Fusing Output Valves
by Peter van Willenswaard

It all started when a Jadis Orchestra landed on my workbench. One of the EL34 output valves had blown, the normally silver coloured getter had turned white completely. These things happen. Valves are a bit like living creatures: they have a limited life span and some of them fall ill prematurely. So far nothing out of the ordinary.

When I opened the amp, I noticed the remains of a trimpot, including some melted solder, lying on the bottom cover of the amp. Its value was only just readable: 1k. The official schematic diagram is rather rudimentary, so it gave me no clue as to where this trimpot had come from.
Inspection of the circuitry showed some burnt remains near the heater wiring to the EL34s. In the Jadis Orchestra the heaters of the 4 output valves are wired in series and fed with about 24 V, so comparison between the affected channel and the channel that seemed still intact wouldn't be of any help here. Further inspection revealed that it the 1k trimpot must have been soldered across the heater wires, with the wiper contact of the trimpot connected to ground: the classical way to minimize hum. But I had never seen such a trimpot melt before, so I was greatly puzzled. At 24 V the dissipation into 1k is about 0.5 W, which a standard plastic trimpot should be able to handle (if only just). There is no conceivable reason to suppose that the heater voltage had gone up spontaneously for a while. So what on earth had happened?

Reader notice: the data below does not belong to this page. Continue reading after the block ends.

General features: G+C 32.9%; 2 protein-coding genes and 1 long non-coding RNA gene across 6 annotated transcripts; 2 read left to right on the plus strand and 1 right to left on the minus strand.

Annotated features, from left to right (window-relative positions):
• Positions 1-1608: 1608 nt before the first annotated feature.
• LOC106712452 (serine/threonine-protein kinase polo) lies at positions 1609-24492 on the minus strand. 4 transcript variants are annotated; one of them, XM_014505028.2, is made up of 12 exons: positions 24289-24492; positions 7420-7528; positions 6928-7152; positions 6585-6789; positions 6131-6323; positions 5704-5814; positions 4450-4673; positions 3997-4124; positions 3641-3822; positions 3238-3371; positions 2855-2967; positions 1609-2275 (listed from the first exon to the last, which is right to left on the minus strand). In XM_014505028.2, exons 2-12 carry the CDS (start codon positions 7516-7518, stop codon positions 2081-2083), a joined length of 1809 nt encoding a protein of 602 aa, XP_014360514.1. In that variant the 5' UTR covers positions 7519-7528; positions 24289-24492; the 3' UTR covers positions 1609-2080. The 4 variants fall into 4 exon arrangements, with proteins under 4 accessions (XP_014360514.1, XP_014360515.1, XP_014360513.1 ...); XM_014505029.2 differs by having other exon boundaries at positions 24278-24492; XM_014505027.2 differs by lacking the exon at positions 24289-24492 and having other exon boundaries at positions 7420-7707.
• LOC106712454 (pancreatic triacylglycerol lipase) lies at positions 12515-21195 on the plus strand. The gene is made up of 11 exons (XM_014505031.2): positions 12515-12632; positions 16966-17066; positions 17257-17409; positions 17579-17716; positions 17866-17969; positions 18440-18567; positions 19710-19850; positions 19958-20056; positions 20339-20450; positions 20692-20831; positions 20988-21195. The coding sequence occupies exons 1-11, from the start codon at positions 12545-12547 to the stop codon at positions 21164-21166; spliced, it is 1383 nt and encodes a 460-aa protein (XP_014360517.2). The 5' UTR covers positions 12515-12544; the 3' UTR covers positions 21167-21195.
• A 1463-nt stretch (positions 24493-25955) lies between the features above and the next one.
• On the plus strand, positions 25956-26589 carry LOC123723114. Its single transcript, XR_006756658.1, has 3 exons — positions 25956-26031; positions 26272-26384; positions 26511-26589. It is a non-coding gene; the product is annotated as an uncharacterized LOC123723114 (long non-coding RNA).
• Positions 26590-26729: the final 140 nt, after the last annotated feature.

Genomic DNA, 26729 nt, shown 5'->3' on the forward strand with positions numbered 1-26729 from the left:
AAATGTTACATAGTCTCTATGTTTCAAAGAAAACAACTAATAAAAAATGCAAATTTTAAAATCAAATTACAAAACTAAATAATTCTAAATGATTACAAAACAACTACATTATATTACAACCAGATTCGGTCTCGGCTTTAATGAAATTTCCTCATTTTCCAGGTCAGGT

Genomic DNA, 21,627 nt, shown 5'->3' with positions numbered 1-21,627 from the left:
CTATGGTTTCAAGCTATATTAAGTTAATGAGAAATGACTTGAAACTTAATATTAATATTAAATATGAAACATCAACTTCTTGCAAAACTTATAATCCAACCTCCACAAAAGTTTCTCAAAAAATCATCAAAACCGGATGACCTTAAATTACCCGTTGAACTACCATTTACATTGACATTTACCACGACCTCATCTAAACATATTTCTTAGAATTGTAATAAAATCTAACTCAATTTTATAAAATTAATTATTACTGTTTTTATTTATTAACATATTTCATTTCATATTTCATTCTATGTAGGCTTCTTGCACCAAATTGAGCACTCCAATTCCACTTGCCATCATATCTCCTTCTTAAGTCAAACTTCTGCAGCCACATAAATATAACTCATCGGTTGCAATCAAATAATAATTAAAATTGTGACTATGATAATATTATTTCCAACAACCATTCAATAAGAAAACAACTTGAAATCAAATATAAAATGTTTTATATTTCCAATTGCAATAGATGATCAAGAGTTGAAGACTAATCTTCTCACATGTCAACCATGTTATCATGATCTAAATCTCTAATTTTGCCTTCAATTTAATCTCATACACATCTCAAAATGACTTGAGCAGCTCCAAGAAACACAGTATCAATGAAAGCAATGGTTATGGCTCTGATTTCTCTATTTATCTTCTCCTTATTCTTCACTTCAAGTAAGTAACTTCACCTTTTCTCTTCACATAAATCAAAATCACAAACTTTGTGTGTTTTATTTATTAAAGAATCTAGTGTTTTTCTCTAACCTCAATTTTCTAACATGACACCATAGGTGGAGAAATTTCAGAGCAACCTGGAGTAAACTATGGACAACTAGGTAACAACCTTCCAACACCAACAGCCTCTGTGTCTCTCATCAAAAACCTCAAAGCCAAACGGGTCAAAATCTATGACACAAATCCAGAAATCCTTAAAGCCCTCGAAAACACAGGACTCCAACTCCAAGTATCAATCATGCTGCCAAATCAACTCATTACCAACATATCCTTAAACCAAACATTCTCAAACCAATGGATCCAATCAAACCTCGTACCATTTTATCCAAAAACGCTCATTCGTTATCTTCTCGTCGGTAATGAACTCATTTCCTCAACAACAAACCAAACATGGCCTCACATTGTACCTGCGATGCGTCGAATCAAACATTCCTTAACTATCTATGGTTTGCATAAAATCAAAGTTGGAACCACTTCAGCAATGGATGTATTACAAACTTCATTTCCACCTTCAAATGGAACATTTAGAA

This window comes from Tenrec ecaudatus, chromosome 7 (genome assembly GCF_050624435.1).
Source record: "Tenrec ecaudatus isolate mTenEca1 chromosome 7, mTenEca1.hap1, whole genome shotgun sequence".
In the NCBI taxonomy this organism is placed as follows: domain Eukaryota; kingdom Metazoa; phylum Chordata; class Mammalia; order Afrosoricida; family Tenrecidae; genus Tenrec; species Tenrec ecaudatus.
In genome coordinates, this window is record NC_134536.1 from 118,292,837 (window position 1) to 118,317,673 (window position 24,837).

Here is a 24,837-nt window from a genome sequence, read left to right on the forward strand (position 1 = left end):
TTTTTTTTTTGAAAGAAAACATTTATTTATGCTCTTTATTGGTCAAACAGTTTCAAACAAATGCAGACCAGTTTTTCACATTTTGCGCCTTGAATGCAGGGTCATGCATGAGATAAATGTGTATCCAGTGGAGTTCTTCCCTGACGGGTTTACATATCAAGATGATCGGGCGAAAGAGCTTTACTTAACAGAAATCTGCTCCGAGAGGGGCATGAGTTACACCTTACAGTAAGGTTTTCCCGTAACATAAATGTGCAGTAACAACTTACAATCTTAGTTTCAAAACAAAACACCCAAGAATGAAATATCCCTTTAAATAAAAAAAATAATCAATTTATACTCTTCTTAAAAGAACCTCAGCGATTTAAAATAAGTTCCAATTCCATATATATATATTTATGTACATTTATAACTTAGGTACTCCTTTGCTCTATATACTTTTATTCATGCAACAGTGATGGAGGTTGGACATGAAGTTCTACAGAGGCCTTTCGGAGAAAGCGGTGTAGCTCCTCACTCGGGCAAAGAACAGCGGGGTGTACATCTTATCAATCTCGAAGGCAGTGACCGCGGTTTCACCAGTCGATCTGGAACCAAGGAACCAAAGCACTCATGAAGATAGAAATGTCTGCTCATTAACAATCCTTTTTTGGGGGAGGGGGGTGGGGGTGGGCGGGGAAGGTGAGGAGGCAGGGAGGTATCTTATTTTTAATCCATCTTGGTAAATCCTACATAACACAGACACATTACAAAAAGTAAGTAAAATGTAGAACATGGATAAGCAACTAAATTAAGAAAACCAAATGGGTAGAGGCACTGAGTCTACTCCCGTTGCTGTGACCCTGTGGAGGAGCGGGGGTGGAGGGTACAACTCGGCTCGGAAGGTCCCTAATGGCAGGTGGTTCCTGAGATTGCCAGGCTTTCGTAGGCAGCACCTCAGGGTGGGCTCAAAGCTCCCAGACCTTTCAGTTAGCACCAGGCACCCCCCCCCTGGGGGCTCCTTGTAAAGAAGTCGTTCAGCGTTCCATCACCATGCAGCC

It took me quite a while before I could reconstruct the chain of events which led to this result. Mr. Jadis decided to protect the power valves with a fuse in series with the combined cathodes of each output channel. This seems sensible but it now appears it is not. Think of what happens if a valve looses its vacuum. The valve will develop full conductivity. Now the fuse blows. The cathode will be lifted to a voltage near the +500 Volt of the HV supply present at the anode. The insulation between cathode and filament will not survive this attack for very long because the maximum Ufk of an EL34 is just 100 Volt. A short-circuit will result there (between cathode and filament) and a new current path is created for the High Voltage. Happily the current, on its way to ground, found the 1 k trimpot, otherwise the high voltage supply, the output transformer and/or the mains transformer could have blown.

Once I had established this explanation, it dawned on me that the Jadis Orchestra is not the only amplifier exposed to these dangers. Take the widely sold Audio Innovations 500 amplifier for instance. There are no visible fuses in the cathode circuitry here, but look at figure 1.